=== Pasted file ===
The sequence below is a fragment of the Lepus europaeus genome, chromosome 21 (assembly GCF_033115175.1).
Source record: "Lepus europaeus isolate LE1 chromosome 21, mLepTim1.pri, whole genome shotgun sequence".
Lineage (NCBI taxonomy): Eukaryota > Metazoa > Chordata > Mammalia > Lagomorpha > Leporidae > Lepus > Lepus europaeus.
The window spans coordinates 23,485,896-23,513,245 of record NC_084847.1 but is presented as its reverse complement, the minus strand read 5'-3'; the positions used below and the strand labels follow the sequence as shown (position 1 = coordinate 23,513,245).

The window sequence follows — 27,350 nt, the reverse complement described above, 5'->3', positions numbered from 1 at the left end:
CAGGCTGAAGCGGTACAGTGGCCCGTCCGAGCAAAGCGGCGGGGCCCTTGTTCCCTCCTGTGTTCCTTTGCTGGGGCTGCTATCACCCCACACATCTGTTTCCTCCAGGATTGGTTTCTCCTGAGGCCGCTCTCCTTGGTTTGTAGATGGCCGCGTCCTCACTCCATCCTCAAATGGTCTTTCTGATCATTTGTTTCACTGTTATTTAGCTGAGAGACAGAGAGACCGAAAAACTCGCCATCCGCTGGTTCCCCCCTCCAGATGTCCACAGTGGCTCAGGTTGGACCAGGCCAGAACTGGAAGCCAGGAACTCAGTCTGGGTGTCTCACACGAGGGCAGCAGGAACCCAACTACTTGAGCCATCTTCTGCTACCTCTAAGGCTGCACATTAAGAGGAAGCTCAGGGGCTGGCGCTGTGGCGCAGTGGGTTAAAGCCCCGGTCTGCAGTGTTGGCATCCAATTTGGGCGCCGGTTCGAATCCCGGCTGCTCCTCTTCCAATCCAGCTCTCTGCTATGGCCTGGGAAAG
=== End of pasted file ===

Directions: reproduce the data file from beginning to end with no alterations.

The sequence below is a fragment of the Lepus europaeus genome, chromosome 21 (assembly GCF_033115175.1).
Source record: "Lepus europaeus isolate LE1 chromosome 21, mLepTim1.pri, whole genome shotgun sequence".
Lineage (NCBI taxonomy): Eukaryota > Metazoa > Chordata > Mammalia > Lagomorpha > Leporidae > Lepus > Lepus europaeus.
The window spans coordinates 23,485,896-23,513,245 of record NC_084847.1 but is presented as its reverse complement, the minus strand read 5'-3'; the positions used below and the strand labels follow the sequence as shown (position 1 = coordinate 23,513,245).

The window sequence follows — 27,350 nt, the reverse complement described above, 5'->3', positions numbered from 1 at the left end:
CAGGCTGAAGCGGTACAGTGGCCCGTCCGAGCAAAGCGGCGGGGCCCTTGTTCCCTCCTGTGTTCCTTTGCTGGGGCTGCTATCACCCCACACATCTGTTTCCTCCAGGATTGGTTTCTCCTGAGGCCGCTCTCCTTGGTTTGTAGATGGCCGCGTCCTCACTCCATCCTCAAATGGTCTTTCTGATCATTTGTTTCACTGTTATTTAGCTGAGAGACAGAGAGACCGAAAAACTCGCCATCCGCTGGTTCCCCCCTCCAGATGTCCACAGTGGCTCAGGTTGGACCAGGCCAGAACTGGAAGCCAGGAACTCAGTCTGGGTGTCTCACACGAGGGCAGCAGGAACCCAACTACTTGAGCCATCTTCTGCTACCTCTAAGGCTGCACATTAAGAGGAAGCTCAGGGGCTGGCGCTGTGGCGCAGTGGGTTAAAGCCCCGGTCTGCAGTGTTGGCATCCAATTTGGGCGCCGGTTCGAATCCCGGCTGCTCCTCTTCCAATCCAGCTCTCTGCTATGGCCTGGGAAAG